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D Day from an LCA

Combined Ops Signals Officer Charles Armstrong:



We knew exactly where we were going, for on the Monday the captain gave us a final lecture in the wardroom with the charts. The flotilla officer gave us a final briefing of the coastline etc., that we were to assault. L.C.A. 442 was carefully loaded, I had two radio sets. The crew and I packed essential gear in small white kit-bags, and stowed them at the back of the engine room. The R.N. Commando had one radio set type 22 on a hand-cart affair stowed in the boat. We steamed south through the night, I slept in the boat with the crew, as did the other boat officers. We entered the swept channel through the German minefield. It was windy and the sea was quite rough. Dawn broke around 5 o’clock, a little later we anchored about 8 miles from the coast, there was ack ack fire from Le Hamel direction.



The Commandos came aboard their landing craft, their confidence and determination was quite apparent, it gave one a feeling of deep respect for them. Their objective was to capture “Port-en-Bessin” at Arromanches, and were to be landed at the western end of the British beach head “Gold” next to the American Sector. The boats were lowered and we got under way. We formed up in line ahead as a flotilla, heading towards “Le Hamel”, with “Victoria’s” six boats astern of us. I was sixth in line.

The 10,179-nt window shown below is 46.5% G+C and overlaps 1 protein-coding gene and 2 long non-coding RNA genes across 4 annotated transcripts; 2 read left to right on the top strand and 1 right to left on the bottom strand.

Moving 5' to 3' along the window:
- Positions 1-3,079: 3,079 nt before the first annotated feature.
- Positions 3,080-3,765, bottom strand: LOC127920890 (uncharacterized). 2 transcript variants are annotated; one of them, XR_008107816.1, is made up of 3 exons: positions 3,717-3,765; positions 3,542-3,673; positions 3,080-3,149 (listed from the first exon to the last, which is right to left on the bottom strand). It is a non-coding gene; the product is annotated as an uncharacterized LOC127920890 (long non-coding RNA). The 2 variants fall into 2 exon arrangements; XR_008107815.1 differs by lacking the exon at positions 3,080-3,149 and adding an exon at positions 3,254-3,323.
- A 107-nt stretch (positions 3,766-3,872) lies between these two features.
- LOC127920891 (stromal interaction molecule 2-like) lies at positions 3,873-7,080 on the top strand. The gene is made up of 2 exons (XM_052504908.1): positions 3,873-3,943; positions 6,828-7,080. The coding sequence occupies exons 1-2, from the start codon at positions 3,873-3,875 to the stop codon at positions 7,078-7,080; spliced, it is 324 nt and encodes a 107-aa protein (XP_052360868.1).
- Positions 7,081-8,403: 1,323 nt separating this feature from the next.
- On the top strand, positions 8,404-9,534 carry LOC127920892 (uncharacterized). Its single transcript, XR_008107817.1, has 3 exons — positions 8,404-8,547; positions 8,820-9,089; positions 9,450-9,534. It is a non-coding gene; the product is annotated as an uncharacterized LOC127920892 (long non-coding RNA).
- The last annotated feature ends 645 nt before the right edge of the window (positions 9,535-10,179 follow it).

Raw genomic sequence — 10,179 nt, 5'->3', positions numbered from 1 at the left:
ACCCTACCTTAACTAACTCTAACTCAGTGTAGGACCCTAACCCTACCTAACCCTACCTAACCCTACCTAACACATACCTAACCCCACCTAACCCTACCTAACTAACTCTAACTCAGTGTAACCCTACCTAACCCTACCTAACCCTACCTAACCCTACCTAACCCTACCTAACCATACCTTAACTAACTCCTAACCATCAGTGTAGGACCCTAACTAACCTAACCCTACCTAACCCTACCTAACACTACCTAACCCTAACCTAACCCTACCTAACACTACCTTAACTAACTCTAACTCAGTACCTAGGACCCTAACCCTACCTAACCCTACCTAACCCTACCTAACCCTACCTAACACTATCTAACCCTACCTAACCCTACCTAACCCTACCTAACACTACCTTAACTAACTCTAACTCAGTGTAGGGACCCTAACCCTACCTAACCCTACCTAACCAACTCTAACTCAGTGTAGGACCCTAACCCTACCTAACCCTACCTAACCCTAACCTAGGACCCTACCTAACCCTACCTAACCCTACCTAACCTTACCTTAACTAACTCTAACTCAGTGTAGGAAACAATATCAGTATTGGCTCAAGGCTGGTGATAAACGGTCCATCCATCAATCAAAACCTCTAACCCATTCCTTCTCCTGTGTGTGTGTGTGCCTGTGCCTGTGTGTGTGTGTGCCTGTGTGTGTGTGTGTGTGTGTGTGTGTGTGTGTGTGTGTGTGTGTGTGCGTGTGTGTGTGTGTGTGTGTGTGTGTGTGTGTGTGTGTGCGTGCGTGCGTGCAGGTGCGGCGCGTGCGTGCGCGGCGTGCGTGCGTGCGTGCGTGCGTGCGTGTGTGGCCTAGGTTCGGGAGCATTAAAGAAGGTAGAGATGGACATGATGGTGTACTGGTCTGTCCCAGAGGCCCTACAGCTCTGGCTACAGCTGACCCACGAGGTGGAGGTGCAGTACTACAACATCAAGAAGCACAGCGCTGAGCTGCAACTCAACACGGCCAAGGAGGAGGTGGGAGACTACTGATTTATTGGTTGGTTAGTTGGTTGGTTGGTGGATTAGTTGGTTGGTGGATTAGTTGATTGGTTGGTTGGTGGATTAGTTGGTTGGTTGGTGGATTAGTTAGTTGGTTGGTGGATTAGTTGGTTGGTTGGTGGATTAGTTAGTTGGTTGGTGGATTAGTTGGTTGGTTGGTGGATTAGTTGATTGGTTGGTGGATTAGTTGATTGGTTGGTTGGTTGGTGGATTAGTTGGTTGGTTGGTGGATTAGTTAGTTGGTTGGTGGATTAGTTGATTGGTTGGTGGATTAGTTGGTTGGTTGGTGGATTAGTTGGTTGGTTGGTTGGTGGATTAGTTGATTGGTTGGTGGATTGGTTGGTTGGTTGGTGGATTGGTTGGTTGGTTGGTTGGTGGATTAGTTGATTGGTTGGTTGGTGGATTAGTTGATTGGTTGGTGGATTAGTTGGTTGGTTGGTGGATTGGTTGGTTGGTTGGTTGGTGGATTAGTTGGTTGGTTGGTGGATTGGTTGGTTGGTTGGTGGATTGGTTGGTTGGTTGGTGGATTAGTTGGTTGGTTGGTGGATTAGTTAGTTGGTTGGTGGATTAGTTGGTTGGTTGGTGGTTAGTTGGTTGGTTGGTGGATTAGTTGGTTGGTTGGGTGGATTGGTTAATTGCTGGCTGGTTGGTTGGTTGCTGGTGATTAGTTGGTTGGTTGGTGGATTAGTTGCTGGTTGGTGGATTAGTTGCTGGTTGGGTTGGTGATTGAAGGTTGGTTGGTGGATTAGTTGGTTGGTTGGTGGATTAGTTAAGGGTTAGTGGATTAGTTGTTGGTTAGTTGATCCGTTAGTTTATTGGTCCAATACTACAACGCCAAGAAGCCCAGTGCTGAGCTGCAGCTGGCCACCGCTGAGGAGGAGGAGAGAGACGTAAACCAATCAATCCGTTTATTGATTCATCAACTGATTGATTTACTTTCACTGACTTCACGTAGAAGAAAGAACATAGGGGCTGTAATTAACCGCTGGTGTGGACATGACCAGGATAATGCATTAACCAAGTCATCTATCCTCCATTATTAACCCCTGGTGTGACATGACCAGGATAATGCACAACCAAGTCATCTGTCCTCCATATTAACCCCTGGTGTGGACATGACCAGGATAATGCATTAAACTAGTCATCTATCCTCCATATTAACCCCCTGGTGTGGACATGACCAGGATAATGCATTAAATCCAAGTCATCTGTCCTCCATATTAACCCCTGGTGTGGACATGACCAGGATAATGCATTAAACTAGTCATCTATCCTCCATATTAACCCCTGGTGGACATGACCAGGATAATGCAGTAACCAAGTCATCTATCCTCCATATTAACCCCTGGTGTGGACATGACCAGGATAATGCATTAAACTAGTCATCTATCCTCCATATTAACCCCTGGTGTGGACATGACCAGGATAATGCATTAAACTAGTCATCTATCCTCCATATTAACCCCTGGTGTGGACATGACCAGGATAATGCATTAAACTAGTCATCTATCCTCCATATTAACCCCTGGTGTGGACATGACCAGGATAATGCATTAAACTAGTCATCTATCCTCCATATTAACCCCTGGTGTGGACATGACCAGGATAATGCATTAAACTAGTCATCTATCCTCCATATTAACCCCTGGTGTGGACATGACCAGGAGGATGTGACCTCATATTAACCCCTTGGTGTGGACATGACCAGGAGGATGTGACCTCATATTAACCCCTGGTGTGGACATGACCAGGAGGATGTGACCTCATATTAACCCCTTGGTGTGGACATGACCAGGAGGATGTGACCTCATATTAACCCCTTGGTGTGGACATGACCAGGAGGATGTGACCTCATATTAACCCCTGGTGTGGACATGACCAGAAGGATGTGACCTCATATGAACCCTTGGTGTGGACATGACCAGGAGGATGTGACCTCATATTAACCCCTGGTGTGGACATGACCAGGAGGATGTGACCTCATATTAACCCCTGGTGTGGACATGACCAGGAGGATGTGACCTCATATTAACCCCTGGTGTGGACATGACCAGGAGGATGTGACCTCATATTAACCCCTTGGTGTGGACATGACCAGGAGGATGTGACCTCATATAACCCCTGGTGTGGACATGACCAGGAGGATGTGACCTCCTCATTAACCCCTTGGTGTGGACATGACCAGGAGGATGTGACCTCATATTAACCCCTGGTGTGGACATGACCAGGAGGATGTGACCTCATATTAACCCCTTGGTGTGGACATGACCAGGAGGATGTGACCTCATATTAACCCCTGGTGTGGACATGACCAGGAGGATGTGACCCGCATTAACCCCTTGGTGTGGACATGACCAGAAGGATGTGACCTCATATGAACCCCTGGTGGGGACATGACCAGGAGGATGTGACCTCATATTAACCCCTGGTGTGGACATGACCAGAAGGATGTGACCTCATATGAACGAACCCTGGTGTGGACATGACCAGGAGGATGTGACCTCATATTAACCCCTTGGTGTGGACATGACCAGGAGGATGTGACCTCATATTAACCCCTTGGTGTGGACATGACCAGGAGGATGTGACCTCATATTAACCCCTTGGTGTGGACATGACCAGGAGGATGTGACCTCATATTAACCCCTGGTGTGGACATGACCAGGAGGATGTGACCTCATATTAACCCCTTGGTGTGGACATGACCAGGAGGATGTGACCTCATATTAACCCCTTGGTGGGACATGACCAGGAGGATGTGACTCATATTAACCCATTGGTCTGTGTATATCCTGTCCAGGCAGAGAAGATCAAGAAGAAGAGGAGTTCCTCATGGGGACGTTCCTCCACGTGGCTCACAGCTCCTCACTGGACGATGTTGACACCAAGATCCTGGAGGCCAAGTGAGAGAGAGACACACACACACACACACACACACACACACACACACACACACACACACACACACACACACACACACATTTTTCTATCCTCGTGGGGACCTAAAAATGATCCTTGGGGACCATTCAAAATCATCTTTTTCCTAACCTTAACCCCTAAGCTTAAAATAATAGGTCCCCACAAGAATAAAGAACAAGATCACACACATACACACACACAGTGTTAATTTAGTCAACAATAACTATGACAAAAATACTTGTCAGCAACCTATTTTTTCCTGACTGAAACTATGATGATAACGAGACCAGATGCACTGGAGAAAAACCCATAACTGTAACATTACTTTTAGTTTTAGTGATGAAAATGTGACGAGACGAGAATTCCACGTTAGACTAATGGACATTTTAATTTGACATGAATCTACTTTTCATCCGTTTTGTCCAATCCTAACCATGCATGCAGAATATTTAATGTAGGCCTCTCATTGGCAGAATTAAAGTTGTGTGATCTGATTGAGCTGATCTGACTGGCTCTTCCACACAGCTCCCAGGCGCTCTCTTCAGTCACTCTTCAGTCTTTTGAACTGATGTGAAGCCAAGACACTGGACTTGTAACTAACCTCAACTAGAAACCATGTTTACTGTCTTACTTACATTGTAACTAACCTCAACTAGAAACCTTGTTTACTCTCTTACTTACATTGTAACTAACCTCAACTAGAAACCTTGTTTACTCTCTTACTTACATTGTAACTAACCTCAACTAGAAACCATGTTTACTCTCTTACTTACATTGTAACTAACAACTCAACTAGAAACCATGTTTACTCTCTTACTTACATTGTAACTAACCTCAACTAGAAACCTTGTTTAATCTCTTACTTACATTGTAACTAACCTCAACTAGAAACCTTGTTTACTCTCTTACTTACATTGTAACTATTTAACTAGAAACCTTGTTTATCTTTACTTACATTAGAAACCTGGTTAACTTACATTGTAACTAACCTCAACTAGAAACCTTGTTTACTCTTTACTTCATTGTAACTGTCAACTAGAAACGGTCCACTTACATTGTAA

Soon after we were shipping water in the rough seas, the pump was started by Ted Sloane, it worked for about 5 minutes, then stopped. It transpired afterwards that it was switched over to pump out the engine room only, when this was dry it pumped air until more water had leaked through from the bilges. The auxiliary pump would not work, I was worried for we were shipping water all the time from the waves breaking over the bows. Frank Ganney and I went aft and had a go, no good of course. Tom Jones our stoker got a spanner and tried to correct it, I then suggested to Mick Sweeney the coxswain the idea of getting an auxiliary pump from the craft ahead, to my horror he told me the only other boat that carried one was in the flotilla officer’s boat, which was the leading one.


We could not have caught up with this craft anyway as we were already going full ahead. I was just going to suggest to the R.M. Lieutenant that his men bale out with their helmets, when Frank Ganney shouted from aft that the pump was working again. How relieved I was. The Lieutenant shouted “thank goodness for that, I would not have wanted my men to get their heads wet on a day like this, they might have caught a cold”. We grinned at each other, he turned from me and was promptly sick over the ramp door. It seemed amusing at the time. At this moment the pump failed again.